Git Rev News: Edition 75 (May 27th, 2021)

Welcome to the 75th edition of Git Rev News, a digest of all things Git. For our goals, the archives, the way we work, and how to contribute or to subscribe, see the Git Rev News page on git.github.io.

This edition covers what happened during the month of April 2021.

Discussions

General

  • Git participates in GSoC (Google Summer of Code) 2021

    The following two students have been officially accepted to work on Git as part of the GSoC 2021:

    Thanks to the students who applied and worked on micro-projects, but couldn’t be selected! We hope to continue to see you in the community!

  • The top 1% of commit trailers

    Felipe Contreras posted a fun analysis of how often various commit trailers (reviewed-by, tested-by, etc) appear in the git.git project.

    Setting aside signed-off-by (which all contributions must include), the most common trailers are acked-by (1945 occurences) and reviewed-by (1729 occurences), together accounting for almost half of all trailers.

    The next 4 most common trailers give a great insight into just how much collaboration goes on in the git.git project: helped-by (1336), reported-by (960), mentored-by (379), and suggested-by (281).

    Perhaps most interesting is the long list of trailers that have only been seen once, though now that this list is out there we may see more of deemed-obviously-correct-by, worriedly-acked-by, and cheered-on-by in the future.

    One can also note that this distribution roughly follows Zip’s law; the 10th most popular line (“improved-by”) is about 1/10 as popular as the 1st.

    This script can be used to replicate the analysis.

Reviews

  • [PATCH] [GSOC] pretty: provide human date format

    ZheNing Hu sent a patch to the mailing list to add the new %ah and %ch formatting options to the “pretty formats”. The “pretty formats” are the main way for users to customize the output of the git log, git show, git rev-list, and git diff-tree commands.

    These formats are specified by the --pretty[=<format>] or --format=<format> command line flags, where <format>is the actual “pretty format”, and can be either a “built-in format”, like oneline, raw, short, medium, etc, or format:<string>, which is called a “format string”.

    These format strings work in a similar way to printf() formats, as they can contain placeholders starting with a % character, that will be expanded by the command. For example %H will be expanded to print the commit hash, %an the author name, etc.

    A lot of placeholders already exist. For the author date, there are: %ad, %aD, %ar, %at, %ai, %aI and %as. For the committer date, there are the corresponding %cd, %cD, %cr, %ct, %ci, %cI and %cs ones. Each pair of these placeholders uses a different date format. For example, %aI and %cI use the “strict ISO 8601 format”.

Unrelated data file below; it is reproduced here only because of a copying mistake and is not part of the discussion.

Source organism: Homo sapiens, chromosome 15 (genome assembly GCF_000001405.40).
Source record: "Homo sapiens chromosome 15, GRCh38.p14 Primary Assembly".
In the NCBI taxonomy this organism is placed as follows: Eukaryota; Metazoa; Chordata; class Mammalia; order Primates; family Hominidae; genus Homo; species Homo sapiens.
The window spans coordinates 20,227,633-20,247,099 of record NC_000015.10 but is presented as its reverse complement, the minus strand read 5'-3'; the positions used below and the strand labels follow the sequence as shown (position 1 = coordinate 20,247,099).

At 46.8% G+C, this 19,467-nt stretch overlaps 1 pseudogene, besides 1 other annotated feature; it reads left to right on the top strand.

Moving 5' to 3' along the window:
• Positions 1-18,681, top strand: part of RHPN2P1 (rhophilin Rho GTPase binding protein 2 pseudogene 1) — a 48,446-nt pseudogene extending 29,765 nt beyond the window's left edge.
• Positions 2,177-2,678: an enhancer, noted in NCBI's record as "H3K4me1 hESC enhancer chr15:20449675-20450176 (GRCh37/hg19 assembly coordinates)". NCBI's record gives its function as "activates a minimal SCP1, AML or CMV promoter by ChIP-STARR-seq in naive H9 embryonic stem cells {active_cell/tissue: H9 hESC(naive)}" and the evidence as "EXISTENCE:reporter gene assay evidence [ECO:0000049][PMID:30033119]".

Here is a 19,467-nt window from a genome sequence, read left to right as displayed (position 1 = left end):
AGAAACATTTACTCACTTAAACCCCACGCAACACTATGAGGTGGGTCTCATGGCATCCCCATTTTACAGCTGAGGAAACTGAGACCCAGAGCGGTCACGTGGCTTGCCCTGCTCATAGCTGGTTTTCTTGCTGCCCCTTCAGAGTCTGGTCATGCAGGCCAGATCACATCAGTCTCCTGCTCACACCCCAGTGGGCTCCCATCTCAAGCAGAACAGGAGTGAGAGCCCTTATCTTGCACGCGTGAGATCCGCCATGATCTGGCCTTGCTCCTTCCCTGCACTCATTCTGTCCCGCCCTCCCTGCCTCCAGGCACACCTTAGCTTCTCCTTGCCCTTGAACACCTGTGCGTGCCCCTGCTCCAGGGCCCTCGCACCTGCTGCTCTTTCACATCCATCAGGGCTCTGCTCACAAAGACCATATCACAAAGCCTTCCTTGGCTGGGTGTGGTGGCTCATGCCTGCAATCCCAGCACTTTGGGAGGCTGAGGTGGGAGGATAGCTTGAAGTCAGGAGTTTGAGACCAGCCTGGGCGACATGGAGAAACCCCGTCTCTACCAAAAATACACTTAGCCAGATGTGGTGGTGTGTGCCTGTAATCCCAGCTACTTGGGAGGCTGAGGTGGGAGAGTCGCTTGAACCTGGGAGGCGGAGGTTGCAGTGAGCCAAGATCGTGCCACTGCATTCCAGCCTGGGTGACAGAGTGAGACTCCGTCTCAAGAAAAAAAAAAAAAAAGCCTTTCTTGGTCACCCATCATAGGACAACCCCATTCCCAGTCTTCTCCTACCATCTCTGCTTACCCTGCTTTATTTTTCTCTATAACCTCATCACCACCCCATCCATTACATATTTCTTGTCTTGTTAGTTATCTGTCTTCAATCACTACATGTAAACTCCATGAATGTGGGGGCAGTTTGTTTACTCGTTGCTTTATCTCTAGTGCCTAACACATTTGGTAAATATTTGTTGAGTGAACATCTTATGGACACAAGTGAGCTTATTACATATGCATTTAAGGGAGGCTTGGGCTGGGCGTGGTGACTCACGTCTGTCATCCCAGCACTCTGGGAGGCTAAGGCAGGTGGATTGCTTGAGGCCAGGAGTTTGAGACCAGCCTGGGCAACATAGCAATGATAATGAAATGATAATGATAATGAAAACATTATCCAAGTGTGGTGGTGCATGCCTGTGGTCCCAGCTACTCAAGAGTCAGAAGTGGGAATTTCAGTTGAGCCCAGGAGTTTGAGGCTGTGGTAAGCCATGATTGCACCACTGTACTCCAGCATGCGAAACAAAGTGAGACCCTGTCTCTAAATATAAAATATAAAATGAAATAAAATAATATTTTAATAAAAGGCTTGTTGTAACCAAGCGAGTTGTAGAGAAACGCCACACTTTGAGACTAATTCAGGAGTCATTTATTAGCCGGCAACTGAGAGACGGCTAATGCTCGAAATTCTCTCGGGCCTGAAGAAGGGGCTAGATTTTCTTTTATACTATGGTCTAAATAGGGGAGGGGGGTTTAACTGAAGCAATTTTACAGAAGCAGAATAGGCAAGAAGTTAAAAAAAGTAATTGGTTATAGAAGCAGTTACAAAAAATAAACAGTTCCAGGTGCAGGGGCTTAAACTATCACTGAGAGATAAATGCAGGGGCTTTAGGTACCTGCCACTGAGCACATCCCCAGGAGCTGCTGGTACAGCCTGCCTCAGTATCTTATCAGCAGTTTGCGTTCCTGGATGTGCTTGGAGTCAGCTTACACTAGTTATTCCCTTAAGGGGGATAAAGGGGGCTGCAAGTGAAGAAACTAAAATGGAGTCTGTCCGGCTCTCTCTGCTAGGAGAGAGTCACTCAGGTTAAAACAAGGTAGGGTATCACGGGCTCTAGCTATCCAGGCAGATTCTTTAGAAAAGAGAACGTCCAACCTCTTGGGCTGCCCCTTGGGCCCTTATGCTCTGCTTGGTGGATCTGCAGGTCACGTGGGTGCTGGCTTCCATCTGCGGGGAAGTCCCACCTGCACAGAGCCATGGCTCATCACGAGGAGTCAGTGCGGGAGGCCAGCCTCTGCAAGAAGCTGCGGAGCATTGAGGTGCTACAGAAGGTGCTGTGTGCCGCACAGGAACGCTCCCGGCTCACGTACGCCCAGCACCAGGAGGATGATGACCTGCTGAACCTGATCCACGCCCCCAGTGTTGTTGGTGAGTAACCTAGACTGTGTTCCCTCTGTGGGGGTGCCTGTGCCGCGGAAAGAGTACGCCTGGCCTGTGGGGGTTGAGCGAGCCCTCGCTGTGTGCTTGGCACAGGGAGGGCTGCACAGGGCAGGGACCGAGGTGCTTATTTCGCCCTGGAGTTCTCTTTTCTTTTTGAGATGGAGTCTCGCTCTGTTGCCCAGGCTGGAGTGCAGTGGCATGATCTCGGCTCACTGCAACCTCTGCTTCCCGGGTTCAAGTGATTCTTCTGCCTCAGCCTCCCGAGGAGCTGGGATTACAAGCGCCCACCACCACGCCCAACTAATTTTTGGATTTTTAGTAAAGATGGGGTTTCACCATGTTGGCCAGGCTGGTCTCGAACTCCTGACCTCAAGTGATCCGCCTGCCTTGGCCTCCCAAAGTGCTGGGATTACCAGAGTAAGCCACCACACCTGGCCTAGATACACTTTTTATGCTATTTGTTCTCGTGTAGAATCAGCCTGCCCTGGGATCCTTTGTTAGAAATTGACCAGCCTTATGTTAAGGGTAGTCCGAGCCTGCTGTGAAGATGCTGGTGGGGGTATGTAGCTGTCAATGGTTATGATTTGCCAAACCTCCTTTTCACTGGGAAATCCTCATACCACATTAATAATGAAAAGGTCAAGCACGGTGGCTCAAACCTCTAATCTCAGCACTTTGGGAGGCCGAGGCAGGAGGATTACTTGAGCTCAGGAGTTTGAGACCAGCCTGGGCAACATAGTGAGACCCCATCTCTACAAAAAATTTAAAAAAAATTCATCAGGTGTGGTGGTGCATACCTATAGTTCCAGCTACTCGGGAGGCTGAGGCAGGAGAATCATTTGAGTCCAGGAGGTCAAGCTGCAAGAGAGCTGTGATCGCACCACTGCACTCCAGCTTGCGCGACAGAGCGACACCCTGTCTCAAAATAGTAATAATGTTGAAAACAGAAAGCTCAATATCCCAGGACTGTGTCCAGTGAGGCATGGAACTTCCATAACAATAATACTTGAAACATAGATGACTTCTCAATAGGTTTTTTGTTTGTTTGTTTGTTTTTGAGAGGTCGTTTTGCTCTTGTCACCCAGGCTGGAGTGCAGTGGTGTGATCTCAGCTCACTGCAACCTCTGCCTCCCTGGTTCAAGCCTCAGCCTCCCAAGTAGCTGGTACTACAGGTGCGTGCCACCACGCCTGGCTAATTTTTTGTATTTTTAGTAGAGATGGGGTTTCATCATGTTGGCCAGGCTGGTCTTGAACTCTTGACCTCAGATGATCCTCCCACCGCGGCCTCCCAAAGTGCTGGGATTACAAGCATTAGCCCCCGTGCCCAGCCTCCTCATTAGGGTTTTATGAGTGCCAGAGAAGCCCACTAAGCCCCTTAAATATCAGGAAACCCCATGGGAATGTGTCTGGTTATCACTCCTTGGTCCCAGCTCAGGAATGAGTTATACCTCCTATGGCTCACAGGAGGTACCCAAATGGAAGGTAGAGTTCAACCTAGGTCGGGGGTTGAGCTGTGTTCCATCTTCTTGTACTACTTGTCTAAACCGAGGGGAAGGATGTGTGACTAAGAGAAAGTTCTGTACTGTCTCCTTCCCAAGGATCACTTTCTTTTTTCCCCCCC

Formats %ad and %cd, though, are special as they use the format specified by the --date=<format> command line flag, so for example with --date=iso-strict, %ad and %cd will behave in the same way as %aI and %cI.

    ZheNing’s patch added the new %ah and %ch placeholders that would behave in the same way as %ad and %cd with --date=human. The rationale for the patch being that there are placeholders corresponding to most of the --date=<format> options except --date=human.

    Taylor Blau was the first to review ZheNing’s patch and found it “pretty good”, as it was similar to a previous patch by René Scharfe that added the %as and %cs placeholders for dates in the “short date format”. ZheNing acknowledged that he indeed learned from René’s patch.

    Philip Oakley, though, commented on the documentation part of the patch suggesting to add an example similar to YYYY-MM-DD for the short format. ZheNing replied that in the “human format” a date could take many forms, so he said he would rather add links to the documentation of the “human format”.

    ZheNing then sent a version 2 of his patch where he had added the links. Philip suggested further small superficial changes to the link and the related text added in this version though.

    Meanwhile Ævar Arnfjörð Bjarmason sent a small patch series that made a “couple of trivial changes” to the tests related to %aI and %cI, and at the same time suggested ZheNing to make similar changes to the tests in his patch.

    ZheNing then sent a version 3 of his patch, taking Philip’s and Ævar’s suggestions into account. This patch contained a typo, though, so ZheNing sent a version 4 of his patch.

    As the version 3 of the patch had already been merged to the “next” branch before ZheNing sent the version 4, the typo got noticed by Martin Ågren who sent a small patch series fixing this typo as well as another unrelated one.

    Eventually both ZheNing’s patch and Martin’s patches were merged into the “master” branch, so that their improvements will appear in the soon upcoming Git version v2.32.0.

Developer Spotlight: Patrick Steinhardt

  • Who are you and what do you do?

    I’m a software developer working at GitLab, more specifically in the team working on Gitaly. Gitaly is our RPC interface to all Git repositories, so it is the backbone to all things Git at GitLab.